I'm sure as I get closer to the finish line I'll feel more miserable and can't wait to be done (there is another comparison for you) but I'm enjoying still feeling great for the time being.  

Saturday, August 4, 2012

We're Having A....

Husband and I are welcoming a little lady into our home this fall.
Hooray for a girl!

Friday, August 3, 2012

The Joys of Pregnancy

Being pregnant brings on a whole new world of experiences.
I've done plenty of things in my life that brought on quite the adventurous experiences, here are a few examples:
  • Going on a mission to a foreign country.  Try hand washing your clothes for 18 months or walking everywhere you needed to go...not to mention trying to express yourself in a language you just learned and are trying to understand...slang is your enemy in this situation my friend.
  • Running a marathon.  If you have never run long distances before you are in for a treat!  Not only do your muscles (including the ones you never thought had anything to do with running) protest significantly when you get to, say mile 15, but just wait until the day after you run.  Your muscles go on strike completely.  If your exhausted muscles weren't enough to make it an experience, your bowels go bizurk causing pain, cramping, gas and other unpleasantness that requires a bathroom 5 minutes ago.  And this is just the tip of the iceberg.  Though, I do admit, you begin to get used to it and know how to be prepared for/combat it after you've completed 2+ marathons and are addicted to the sense of accomplishment and runner's high from the 26.2 mile races.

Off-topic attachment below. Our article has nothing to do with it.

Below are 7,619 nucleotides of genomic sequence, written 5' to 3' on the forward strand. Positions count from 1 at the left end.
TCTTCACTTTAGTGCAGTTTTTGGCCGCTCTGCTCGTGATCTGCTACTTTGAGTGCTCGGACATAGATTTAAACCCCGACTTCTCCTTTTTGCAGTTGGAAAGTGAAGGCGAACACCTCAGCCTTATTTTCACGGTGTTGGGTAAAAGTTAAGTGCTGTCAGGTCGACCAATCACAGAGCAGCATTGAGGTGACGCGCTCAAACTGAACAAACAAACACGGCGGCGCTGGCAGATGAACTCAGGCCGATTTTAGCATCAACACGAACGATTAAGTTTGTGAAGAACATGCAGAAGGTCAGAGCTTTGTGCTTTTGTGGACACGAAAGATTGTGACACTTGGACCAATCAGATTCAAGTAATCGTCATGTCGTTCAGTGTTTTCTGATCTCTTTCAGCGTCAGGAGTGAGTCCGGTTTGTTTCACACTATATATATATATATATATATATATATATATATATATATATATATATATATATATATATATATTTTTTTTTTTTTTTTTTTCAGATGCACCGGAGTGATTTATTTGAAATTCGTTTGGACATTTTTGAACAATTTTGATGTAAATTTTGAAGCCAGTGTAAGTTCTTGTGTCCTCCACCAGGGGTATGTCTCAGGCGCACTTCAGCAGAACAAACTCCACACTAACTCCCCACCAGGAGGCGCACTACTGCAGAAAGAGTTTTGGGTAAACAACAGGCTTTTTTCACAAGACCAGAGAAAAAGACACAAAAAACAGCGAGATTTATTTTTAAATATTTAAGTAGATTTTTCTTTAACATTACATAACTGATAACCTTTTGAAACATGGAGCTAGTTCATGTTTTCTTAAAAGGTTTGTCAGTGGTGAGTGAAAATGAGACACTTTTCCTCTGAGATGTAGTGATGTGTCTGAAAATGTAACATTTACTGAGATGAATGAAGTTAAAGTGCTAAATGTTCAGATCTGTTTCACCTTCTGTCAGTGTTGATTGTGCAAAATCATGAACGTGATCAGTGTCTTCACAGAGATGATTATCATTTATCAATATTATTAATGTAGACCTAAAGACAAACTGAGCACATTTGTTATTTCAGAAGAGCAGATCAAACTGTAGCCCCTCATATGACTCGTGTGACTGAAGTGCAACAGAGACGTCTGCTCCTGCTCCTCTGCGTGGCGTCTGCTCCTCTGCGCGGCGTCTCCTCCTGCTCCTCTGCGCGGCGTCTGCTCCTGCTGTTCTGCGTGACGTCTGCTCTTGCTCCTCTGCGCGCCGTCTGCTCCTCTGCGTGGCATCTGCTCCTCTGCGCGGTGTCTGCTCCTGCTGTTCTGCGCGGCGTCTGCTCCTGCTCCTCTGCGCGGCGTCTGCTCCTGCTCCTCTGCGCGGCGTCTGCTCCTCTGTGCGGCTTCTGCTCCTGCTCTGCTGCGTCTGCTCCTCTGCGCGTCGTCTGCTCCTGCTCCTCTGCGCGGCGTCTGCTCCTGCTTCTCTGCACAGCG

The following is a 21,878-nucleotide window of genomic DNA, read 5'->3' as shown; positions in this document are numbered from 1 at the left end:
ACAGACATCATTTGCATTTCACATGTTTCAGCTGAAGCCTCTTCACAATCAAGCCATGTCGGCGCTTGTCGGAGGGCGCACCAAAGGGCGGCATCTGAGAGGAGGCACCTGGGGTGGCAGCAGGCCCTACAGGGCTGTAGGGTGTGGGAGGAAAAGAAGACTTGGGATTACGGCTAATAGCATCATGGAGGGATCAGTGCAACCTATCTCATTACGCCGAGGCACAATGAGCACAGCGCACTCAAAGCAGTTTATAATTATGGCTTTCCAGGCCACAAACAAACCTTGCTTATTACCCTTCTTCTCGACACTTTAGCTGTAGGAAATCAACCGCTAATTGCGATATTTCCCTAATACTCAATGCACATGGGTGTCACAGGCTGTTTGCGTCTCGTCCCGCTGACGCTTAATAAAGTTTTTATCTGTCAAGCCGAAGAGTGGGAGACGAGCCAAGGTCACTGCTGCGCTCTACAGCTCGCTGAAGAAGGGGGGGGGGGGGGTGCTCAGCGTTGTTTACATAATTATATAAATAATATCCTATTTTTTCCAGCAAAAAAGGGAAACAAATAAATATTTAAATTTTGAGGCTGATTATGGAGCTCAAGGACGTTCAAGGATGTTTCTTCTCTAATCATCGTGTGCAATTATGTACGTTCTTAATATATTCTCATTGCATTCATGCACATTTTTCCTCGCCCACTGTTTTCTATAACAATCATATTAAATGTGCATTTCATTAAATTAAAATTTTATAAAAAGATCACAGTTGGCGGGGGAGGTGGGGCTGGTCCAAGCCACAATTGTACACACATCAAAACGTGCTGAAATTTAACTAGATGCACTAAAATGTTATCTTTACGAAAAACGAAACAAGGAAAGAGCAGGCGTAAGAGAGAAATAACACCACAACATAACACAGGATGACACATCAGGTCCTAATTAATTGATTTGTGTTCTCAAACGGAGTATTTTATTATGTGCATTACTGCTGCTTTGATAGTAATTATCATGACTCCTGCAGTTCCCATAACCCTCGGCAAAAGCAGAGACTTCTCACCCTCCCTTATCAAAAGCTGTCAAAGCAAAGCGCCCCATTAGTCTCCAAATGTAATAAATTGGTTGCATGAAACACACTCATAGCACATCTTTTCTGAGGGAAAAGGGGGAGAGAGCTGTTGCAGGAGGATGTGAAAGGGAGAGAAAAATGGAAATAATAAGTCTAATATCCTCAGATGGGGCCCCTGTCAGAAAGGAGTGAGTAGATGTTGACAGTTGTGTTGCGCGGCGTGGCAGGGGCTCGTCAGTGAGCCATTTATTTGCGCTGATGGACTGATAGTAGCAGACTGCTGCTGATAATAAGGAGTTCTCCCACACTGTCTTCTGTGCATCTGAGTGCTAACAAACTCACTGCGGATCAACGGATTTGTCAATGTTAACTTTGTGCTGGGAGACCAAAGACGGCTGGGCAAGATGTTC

• Getting married.  Yes, this is an experience.  Not only do you get to marry your best friend (which is awesome), but you get to take two lives which are two complete different cultures and bring them together.  Marriage is wonderful...but not without its adventures I can promise you that.